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Review and photos by Greg Wilson

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2012 BMW 5 Series

Though last year’s redesign of the popular BMW 5 Series sedan was a big deal for BMW aficionados, it is the replacement of the 528i’s base 3.0-litre inline six-cylinder engine with a new 2.0-litre turbocharged four in the 2012 model that is creating the most discussion in our forums (see Jonathan Yarkony’s BMW 528i xDrive Test Drive here).  It seems many people have trouble getting their heads around the idea of paying in excess of $70,000 for a four-cylinder 5 Series!

2012 BMW 528i xDrive
2012 BMW 528i xDrive
2012 BMW 528i xDrive. Click image to enlarge

Not that you don’t get a bunch of sophisticated engineering, technology, luxury and safety features in the new 5 the equal of its competitors… the problem is the size of the engine.  Yes, it seems that size matters when it comes to engines, no matter how technologically brilliant the engine is, or whether it in fact offers more horsepower and torque and better fuel economy than its six-cylinder predecessor.  For some people, four is just not the new six, even if it’s turbocharged. How can you brag about having only two litres of mojo!

But unless you’re willing to pony up $$ for the 535i with its turbo-six or the awesome 550i with its twin-turbo V8, the only way to settle it is to put yourself behind the wheel of a 528i and see for yourself. The new turbocharged 2.0-litre DOHC, 16-valve 4-cylinder engine with twin-scroll turbocharger, direct injection and variable valve control develops 241 hp at 5,000 rpm and 258 lb-ft torque at 1,250 rpm—compare that to last year’s normally aspirated 3.0-litre inline six with 240 hp at 6,600 rpm and 230 lb-ft at 2,600 rpm.  The extra torque with the turbo four is noticeable, improving throttle response especially in low-speed city and suburban environments where sudden bursts of speed can help you change lanes without waiting for someone to let you in!  BMW quotes a 0 to 100 km/h time of 6.5 seconds for the rear-drive 528i and 6.6 seconds for the 528i xDrive—not too shabby for a 1,780-kg mid-size sedan.

2012 BMW 528i xDrive
2012 BMW 528i xDrive
2012 BMW 528i xDrive. Click image to enlarge

There’s another factor that improves the four-pot’s performance: BMW’s standard Dynamic Driving Control with Eco-Pro.  This driver-selectable vehicle system varies throttle response, transmission shift points, steering effort, and suspension firmness for maximum fuel economy, maximum comfort or maximum performance depending on your mood. The Eco Wimp, er, Eco Pro mode improves fuel economy by retarding throttle response and shifts, as well as recharging the battery when coasting or braking.  Comfort, Sport, and Sport + modes sequentially increase throttle responsiveness, shift times, shock firmness, and steering feel, and Sport + mode even adjusts the Dynamic Stability Control to allow “controlled drifting”, a feature which was probably designed for stunt drivers in BMW commercials.  I found myself driving in Comfort or Sport mode most of the time because Eco Pro was just too lazy and Sport + was just too harsh.  Still, I observed that the 528i sedan’s performance settings were more reserved than those of a 650i Coupe I drove recently.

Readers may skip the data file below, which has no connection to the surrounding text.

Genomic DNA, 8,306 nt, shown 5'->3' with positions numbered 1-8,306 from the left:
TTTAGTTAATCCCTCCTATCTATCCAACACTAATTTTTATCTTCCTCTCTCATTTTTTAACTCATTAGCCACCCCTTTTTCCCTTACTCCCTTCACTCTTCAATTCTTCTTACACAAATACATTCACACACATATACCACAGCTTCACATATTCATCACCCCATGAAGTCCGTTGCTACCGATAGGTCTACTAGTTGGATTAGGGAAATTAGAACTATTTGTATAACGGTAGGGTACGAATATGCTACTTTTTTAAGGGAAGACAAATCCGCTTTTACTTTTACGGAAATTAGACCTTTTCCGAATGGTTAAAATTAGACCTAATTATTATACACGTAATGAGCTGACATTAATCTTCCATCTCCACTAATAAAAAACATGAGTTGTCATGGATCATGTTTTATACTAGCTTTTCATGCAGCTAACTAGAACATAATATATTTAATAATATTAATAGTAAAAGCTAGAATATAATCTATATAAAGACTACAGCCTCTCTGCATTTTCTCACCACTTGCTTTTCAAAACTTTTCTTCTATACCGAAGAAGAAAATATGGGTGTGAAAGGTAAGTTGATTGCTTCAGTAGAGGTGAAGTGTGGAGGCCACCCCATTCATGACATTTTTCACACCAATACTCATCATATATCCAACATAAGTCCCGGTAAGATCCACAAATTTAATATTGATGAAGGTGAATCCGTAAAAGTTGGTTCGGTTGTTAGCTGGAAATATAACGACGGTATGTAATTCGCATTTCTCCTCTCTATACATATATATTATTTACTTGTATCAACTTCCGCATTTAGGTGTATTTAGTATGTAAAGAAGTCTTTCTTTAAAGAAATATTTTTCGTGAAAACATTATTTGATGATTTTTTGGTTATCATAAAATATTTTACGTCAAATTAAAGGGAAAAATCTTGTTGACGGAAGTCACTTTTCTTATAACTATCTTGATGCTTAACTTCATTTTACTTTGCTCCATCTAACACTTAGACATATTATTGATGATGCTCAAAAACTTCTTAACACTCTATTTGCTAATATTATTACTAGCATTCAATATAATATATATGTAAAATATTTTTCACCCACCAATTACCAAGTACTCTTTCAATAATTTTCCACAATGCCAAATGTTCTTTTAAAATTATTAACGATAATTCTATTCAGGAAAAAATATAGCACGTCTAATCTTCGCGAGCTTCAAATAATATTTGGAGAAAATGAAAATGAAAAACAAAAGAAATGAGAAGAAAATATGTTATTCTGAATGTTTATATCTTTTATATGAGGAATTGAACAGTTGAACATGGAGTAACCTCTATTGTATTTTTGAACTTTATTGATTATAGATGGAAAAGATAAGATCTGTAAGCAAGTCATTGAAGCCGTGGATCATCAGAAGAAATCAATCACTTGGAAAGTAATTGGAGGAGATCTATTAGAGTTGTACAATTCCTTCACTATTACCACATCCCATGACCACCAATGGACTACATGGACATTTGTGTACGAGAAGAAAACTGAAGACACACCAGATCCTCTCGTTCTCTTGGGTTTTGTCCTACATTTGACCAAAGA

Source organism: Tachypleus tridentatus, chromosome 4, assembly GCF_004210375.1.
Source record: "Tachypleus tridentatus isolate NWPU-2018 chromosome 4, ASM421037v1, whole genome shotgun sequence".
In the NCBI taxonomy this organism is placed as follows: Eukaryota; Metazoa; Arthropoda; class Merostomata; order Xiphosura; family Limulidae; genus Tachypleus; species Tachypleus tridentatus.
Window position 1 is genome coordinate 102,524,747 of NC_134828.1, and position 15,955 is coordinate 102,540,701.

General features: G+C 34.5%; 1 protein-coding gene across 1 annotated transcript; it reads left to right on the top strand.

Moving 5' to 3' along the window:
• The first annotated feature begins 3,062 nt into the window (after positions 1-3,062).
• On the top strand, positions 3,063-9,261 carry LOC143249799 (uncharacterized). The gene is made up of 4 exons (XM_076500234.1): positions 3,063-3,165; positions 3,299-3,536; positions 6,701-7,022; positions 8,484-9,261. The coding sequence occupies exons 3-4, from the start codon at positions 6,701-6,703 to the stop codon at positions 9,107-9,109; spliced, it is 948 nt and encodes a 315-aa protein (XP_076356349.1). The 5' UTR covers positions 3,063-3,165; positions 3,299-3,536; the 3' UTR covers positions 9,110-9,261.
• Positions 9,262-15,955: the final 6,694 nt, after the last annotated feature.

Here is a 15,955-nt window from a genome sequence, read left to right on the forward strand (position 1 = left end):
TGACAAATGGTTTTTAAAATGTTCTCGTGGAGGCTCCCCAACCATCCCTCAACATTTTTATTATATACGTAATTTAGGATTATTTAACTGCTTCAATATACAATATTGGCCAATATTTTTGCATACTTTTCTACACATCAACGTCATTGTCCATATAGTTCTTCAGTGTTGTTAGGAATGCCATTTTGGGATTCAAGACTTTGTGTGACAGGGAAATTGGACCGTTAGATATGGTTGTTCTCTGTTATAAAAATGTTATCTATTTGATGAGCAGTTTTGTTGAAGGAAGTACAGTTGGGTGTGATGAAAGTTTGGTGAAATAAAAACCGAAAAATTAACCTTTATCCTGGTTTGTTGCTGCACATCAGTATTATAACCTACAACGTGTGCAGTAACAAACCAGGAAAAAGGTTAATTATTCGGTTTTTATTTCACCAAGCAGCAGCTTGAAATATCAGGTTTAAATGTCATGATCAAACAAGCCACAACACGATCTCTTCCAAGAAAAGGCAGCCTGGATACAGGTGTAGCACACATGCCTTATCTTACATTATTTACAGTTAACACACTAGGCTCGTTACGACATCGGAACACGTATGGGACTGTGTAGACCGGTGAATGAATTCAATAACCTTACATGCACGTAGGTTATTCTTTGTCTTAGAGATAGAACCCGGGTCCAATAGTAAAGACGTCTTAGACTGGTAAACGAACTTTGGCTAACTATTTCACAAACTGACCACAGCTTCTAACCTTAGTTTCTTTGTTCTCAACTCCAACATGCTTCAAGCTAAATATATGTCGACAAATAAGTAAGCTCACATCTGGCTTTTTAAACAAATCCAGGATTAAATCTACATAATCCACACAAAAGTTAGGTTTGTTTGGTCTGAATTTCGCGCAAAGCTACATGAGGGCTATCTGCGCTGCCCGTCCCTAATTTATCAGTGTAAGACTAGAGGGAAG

Compared to the 528i’s previous inline-six, the new turbo-four engine is louder at idle—though not loud—with a rougher sound, though vibrations are well damped.  Put your foot down, and you’ll be surprised at the performance, which can be mostly attributed to the extra torque contributed by the twin-scroll turbocharger.  While there is a slight delay from a standing start, once the turbo spools up, the 528i takes off.

Official fuel economy numbers for the new 2.0-litre four (presumably in the default Comfort mode) are better than last year’s engine:  the 2012 528i consumes 8.6/5.7 L/100 km city/hwy while the new-for-2012 all-wheel-drive 528i xDrive sips a little more fuel, 8.8/5.9 city/hwy.   That compares favourably to the six-cylinder 2011 528i, which was rated at 9.6/6.2 city/hwy.  Still, my onboard fuel consumption display was showing an average of 11.4 L/100 km with 7,233 km on the odo—driven, admittedly, by aggressive, testosterone-fueled auto writers who only had a week to realize their BMW fantasies.

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